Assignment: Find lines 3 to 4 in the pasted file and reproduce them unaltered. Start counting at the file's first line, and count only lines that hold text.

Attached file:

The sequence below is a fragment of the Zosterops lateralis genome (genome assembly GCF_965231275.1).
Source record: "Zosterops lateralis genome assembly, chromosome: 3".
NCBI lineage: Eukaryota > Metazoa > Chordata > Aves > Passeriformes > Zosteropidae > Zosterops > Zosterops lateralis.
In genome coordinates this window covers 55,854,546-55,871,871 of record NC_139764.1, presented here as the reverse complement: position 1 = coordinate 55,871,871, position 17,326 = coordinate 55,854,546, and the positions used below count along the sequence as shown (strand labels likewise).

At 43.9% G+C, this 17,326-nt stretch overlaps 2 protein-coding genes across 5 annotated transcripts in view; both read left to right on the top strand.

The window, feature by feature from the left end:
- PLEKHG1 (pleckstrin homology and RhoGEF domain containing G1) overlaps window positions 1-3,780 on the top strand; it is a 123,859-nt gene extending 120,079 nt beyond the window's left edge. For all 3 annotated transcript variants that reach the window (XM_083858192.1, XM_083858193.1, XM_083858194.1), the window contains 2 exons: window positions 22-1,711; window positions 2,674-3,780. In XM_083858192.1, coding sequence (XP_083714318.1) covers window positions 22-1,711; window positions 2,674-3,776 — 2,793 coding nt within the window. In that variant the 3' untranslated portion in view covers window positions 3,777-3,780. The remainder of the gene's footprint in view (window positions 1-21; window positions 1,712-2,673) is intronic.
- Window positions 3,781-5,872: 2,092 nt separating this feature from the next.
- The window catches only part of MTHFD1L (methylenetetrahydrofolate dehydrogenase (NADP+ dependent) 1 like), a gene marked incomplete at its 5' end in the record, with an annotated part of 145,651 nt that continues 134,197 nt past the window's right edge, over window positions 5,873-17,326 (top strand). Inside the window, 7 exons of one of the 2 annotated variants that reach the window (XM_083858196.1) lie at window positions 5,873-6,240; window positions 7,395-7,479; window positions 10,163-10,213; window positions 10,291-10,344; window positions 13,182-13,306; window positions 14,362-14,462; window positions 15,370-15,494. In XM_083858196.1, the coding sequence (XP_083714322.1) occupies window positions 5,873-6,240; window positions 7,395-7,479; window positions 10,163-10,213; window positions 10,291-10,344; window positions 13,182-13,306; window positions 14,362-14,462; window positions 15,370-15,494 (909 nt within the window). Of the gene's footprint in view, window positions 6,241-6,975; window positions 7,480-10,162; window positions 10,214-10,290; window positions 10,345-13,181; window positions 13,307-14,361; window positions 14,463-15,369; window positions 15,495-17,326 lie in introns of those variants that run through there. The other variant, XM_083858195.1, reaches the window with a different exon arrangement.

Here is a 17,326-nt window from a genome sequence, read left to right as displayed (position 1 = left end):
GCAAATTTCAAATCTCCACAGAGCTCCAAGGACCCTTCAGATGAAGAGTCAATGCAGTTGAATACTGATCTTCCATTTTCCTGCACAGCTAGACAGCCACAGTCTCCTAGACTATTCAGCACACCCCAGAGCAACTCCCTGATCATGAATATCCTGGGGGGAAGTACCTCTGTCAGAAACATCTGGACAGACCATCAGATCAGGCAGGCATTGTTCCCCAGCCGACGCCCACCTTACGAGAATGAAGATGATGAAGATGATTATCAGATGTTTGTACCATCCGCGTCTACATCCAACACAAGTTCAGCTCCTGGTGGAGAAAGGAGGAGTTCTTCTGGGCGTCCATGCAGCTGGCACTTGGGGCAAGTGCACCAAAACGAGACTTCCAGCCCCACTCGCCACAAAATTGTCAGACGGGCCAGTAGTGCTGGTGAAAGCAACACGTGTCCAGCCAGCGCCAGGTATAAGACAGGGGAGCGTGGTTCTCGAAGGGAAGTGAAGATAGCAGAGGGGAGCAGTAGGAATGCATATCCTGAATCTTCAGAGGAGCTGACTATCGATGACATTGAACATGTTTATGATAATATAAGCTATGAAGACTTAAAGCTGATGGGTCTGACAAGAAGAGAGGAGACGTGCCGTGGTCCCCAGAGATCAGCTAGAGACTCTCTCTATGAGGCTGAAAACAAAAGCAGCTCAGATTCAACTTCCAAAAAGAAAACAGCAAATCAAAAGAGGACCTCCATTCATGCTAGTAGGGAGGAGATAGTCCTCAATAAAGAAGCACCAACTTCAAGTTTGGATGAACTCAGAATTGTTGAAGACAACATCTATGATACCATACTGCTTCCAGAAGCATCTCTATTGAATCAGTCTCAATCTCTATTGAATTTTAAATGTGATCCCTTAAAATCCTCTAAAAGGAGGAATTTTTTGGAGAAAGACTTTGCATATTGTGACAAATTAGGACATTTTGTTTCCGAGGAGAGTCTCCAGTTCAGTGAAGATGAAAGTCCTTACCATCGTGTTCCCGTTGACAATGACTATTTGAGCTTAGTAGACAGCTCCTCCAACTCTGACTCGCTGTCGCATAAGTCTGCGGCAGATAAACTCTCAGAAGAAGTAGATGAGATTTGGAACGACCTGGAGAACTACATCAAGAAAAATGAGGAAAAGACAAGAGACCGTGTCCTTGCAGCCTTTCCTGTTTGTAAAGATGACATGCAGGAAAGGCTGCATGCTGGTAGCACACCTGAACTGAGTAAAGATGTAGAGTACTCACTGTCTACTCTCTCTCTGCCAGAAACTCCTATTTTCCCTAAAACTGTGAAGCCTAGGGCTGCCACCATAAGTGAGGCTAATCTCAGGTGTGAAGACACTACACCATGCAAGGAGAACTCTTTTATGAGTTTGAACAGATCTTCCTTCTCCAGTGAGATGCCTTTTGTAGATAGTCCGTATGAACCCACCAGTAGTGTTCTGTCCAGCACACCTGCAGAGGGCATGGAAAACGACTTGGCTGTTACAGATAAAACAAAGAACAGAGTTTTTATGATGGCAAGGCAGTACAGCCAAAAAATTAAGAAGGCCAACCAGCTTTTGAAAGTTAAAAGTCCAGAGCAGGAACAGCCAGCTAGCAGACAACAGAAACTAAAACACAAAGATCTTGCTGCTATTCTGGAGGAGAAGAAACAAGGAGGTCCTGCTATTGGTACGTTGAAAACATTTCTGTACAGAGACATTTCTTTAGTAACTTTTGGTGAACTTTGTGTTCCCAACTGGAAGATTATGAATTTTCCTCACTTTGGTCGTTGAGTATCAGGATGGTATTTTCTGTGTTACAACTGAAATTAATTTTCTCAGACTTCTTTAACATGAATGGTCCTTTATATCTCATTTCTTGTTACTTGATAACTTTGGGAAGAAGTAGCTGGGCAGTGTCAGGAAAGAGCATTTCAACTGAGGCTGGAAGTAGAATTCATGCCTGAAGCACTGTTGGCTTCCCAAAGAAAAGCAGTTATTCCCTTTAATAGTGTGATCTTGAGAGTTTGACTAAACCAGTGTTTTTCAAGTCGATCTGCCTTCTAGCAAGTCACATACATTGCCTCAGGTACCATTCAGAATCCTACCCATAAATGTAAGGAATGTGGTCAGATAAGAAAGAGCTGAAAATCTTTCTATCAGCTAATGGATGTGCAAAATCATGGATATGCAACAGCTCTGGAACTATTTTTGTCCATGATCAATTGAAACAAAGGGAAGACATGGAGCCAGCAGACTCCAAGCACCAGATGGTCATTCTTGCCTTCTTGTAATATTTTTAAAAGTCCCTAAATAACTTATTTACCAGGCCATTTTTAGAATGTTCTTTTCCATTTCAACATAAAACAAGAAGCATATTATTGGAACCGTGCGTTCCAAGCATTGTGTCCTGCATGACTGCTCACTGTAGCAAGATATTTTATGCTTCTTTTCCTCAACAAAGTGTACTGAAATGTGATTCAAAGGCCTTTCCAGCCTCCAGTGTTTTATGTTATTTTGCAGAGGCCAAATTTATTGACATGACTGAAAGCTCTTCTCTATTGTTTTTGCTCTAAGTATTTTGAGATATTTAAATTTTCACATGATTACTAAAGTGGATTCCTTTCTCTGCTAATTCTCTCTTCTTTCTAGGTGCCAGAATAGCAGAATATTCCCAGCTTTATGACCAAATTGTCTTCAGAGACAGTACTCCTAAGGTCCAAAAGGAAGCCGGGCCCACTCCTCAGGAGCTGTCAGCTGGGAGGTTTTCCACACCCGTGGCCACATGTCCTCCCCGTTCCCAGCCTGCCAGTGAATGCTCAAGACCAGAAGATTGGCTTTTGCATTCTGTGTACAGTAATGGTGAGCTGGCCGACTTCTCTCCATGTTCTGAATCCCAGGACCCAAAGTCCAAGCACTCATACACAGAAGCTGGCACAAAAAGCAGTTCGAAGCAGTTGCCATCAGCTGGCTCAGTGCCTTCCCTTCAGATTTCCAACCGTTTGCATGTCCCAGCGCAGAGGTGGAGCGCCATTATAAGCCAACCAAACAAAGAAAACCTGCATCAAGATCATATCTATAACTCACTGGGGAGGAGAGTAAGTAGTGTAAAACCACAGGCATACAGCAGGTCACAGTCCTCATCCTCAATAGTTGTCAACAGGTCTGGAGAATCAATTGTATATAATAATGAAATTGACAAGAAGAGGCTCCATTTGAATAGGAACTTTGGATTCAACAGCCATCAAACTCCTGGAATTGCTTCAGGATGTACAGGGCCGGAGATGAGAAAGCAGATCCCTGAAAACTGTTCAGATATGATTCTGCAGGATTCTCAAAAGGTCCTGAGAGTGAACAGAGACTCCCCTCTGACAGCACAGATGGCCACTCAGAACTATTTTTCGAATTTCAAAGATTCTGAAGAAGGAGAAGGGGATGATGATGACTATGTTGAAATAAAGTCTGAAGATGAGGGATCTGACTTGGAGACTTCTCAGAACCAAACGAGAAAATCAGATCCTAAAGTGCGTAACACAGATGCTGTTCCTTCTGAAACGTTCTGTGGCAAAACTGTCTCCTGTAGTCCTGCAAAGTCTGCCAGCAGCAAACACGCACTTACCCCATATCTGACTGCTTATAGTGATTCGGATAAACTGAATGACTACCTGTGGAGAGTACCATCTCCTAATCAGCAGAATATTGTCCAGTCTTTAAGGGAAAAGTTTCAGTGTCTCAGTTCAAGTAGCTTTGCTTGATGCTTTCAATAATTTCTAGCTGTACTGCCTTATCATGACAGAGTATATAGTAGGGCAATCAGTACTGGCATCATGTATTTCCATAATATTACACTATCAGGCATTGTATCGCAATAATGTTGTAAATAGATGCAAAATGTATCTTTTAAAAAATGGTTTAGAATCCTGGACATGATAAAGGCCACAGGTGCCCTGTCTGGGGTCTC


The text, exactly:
NCBI lineage: Eukaryota > Metazoa > Chordata > Aves > Passeriformes > Zosteropidae > Zosterops > Zosterops lateralis.
In genome coordinates this window covers 55,854,546-55,871,871 of record NC_139764.1, presented here as the reverse complement: position 1 = coordinate 55,871,871, position 17,326 = coordinate 55,854,546, and the positions used below count along the sequence as shown (strand labels likewise).